simply put i don’t think it is that complex a job (not saying i could do it, i can barely make sure i have enough money in my pocket to do the shopping) just that i don’t think it is not beyond the wit of man to train people to do the job. i am sure there are a lot of graduates who would jump at the chance of a decent salary, sure they might want to move on and earn more money elsewhere, but as i say in reality there is only a limited number of those type of jobs out there.

failing all of that the simplest solution is one that the banks have been using for a long time in other parts of their service – outsource their financial trading to india. lots of quality graduates out there let them do it all and let them do it cheaper.
let’s be honest it is a win win situation for the banks. one they get the job done very well and at a much better price than they were paying previously. two with the jobs outsourced they get the sympathy of the public back again.

see it is win win for them.

i should be in charge.

Sunday, February 21, 2010


every now and then i do a good deed. i know, i know it hardly puts me in the nobel peace prize category. call me parable pat.
there i am in the local newsagent. i am chewing the fat, shooting the shit, setting the world to rights. when my flow is interrupted by a request: “can you show me how to get to x?”
the street name rang a bell, but we couldn’t place it. so we consulted one of the shop’s a-zs (the newsagent being a good egg and generous chap). (a digression here: as i get older i am finding the a-z a more and more mocking publication as it cries out – you need new glasses.)
road found, journey planned, directions written down, explanation given.
it didn’t take a genius to realise that my directions were falling on deaf ears. (yet another digression here – this is something that i find happens a lot when i am explaining things, obviously my english is not as clear as i think it is.)
decision time.
bloke needs to get to a street that isn’t far off my trip to the coffee shop in brick lane so i do the good samaritan bit: “don’t worry mate i am going in that direction, follow me.” well in for a penny in for a pound as they say.
it is an easy route as well: along whitechapel high street, up vallance road, into dunbridge street and just need to turn a corner and he is where he needs to be.
so we walk, we chat. he has come over from uxbridge, visiting his aunt. never been to this part of london before. i tell him i have not been that far west for years. he tells me he came to england in the 90s. we walk down vallance road. he tells me he was robbed on the tube over from uxbridge – his mortgage payment. i am sympathetic. he tells me he was punched in the face the other night. i am still sympathetic. he tells me he hasn’t eaten all day, i begin to think i have stumbled into a misery memoir.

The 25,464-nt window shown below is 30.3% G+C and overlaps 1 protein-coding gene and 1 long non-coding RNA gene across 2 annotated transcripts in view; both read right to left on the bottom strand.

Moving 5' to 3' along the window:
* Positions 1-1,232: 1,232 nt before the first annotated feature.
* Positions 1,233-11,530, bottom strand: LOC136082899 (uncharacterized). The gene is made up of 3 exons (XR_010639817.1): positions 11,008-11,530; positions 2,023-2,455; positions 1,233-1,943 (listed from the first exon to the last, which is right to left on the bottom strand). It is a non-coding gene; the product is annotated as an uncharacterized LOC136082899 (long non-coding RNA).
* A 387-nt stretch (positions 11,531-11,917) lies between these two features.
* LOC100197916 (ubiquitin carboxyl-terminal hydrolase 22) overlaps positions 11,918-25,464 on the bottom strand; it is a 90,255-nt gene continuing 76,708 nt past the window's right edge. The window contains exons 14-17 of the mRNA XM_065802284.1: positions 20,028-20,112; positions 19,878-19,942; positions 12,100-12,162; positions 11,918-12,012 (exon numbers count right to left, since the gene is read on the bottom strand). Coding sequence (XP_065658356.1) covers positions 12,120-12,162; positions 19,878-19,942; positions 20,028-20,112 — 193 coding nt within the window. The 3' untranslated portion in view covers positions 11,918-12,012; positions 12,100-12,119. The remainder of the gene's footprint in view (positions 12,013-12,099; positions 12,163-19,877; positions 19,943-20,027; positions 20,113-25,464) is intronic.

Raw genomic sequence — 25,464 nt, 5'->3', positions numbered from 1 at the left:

we are closing in on pedley street when his phone rings. he tells them where we are, then hands me the phone so i can tell them where we are. a curious broken conversation ensues – not helped by the poor reception and the poor english at the other end.
upshot is get to bethnal green over ground station.
not a problem.
down dunbridge we go, to get to bethnal green station.
now we just have to wait for the call, he can’t call, as he has no credit.
while there i check the station map. shit we have walked in the wrong direction – didn’t need to come down dunbridge, should have turned left into cheshire street.
have to go back.
can tell he is a little worried about this. try to put him at ease.
he sees a fellow asian. they tell him to go in a different direction. i insist i am leading him right. he still looks worried, but is trusting.
he tells me how no one has been this kind to him before. i shrug it off as hyperbole.
we cross valance road again.
little further on and we find the street he needs to be on.
now just find the street number.
his phone rings.
another awkward conversation as i try to get him to tell them to come to the front door so we can see them (and they can see him), it falls on deaf ears, he hands phone to me, i tell them to come to the front door so he can see where he has to go.
eventually they do.
family reunited.
job done.
he thanks me, he is grateful. we shake hands and about to go our separate ways.
he says something about seeing him tomorrow. i think not.
i wander along cheshire street safe in the knowledge that i have done a good deed. like the samaritan i have been good to my neighbour, like the lion i have done a small kindness.
the coffee tasted better than usual.